Even though almost everyone in this country is an employee at some time in their life, here are so many things that people don’t understand about the legal aspects of that role. The first thing people need to understand is that in all states (except Montana), unless you have an employment contract - you are an “at-will employee” and employers may fire employees for any reasons, no reasons and even unfair reasons, as long as they are not illegal reasons.
You cannot be treated differently or fired because of: race, color, national origin, age, gender (pregnancy, sexual orientation) or physical or mental disability. These are considered protected classes – protected by anti-discrimination laws. There are other illegal actions an employer can take, including retaliation, harassment, creating a hostile work environment and a few others.
My husband is an Employment Attorney in California who works for employees only. After 20 years in the corporate world of employee benefits, he wanted to have his own law practice and work to help people. I have been his sounding board for the past 6 years, and his paralegal for the last 6 months.
In the work I have done with Tom’s clients, I have found that there are those who tuned in to their employment problems and began compiling evidence, and those who let things run their course and then try to put together a complaint. You can guess which is more successful.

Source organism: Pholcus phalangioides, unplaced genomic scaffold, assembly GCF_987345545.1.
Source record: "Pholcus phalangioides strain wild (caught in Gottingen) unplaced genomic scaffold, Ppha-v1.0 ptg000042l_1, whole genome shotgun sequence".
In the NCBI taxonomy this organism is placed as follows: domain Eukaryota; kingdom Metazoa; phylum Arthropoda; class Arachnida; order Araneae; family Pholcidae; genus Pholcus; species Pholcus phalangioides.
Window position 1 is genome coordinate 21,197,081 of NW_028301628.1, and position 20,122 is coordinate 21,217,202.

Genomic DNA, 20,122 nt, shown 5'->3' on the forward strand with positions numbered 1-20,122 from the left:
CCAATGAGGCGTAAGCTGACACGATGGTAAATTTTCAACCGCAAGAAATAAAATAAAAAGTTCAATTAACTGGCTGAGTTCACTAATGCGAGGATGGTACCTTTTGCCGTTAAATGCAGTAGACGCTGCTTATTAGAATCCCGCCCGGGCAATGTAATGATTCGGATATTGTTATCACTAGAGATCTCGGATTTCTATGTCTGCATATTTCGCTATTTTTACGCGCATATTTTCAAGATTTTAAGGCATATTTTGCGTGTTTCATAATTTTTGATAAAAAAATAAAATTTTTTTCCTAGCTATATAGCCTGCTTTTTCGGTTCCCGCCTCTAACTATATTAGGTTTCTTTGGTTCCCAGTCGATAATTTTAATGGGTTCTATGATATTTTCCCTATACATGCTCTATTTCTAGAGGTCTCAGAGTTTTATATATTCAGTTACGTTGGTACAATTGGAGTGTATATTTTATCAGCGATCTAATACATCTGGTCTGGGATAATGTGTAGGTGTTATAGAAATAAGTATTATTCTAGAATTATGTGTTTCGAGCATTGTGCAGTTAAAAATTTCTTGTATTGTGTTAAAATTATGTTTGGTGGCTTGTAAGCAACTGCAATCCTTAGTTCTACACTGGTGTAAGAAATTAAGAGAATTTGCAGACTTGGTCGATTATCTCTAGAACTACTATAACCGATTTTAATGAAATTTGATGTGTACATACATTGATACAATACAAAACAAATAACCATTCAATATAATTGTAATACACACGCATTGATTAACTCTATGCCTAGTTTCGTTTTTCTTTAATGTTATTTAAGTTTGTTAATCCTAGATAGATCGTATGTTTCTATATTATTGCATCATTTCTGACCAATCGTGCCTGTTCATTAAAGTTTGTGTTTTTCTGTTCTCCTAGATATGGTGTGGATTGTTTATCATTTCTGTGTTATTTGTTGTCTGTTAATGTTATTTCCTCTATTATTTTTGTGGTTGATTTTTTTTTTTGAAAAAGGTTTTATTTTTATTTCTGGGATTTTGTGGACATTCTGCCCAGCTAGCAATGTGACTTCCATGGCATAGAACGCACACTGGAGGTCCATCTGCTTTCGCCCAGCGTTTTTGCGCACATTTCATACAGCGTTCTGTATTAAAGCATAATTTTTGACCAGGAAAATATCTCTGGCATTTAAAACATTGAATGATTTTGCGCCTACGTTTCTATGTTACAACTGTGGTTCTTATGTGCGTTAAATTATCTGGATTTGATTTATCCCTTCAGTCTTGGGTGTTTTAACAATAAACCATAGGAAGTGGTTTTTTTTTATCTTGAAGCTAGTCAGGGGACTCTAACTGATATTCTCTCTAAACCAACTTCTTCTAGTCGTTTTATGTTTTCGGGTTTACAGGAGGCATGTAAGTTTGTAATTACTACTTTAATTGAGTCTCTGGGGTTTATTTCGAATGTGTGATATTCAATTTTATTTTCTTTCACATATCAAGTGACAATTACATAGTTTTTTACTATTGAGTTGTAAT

If you think you fall into a protected class and believe that you are being treated unlawfully at work, start “preparing your case” right away. You can believe that a smart boss or human resources department is doing so. When there is an incident, write it down, including the date, names of witnesses and who said or did what. Report problems right away and keep documentation, for example a copy of the e-mail you send or report form you submit. Even if management or the HR department doesn’t act.
Keeping a diary at work, even jottings on a calendar can be very helpful should you someday need to recount each and every incident. (Many small incidents can show a pattern of a problem.) Note the circumstances, the discussion, witnesses, how you felt and what action was taken. When you have a verbal discussion, write up a memo of what was discussed and send it to those involved.
If the job issues put you under stress, tell your doctor. Ask for a referral to a mental health counselor and go. Stress and medical problems brought on by stress can seriously affect your health and ability to work.
If you think your job is in jeopardy, try to clear up the problem by talking with your employer. If you don’t find a solution, do not quit your job. Seek legal counsel. Many attorneys will listen to your story and give 30 minutes of legal advice or coaching without charge. That call may help you save your job or preserve your rights!
If you get fired or laid off, it is very important to stay calm. Get as much information as you can. Listen carefully and take notes. Do not sign anything. As soon as the meeting is over, write down anything else you can remember about what happened at the meeting and contact an employment lawyer. Some attorneys, for a small fee, will review a separation agreement and coach you on how to improve the agreement to your benefit.
Most of us are working away, navigating the corporate culture and just dealing with things as they come. Unfairness, hostility, overwork and little indignities can just be part of the deal. Be smart, though. Take care of your rights as an employee.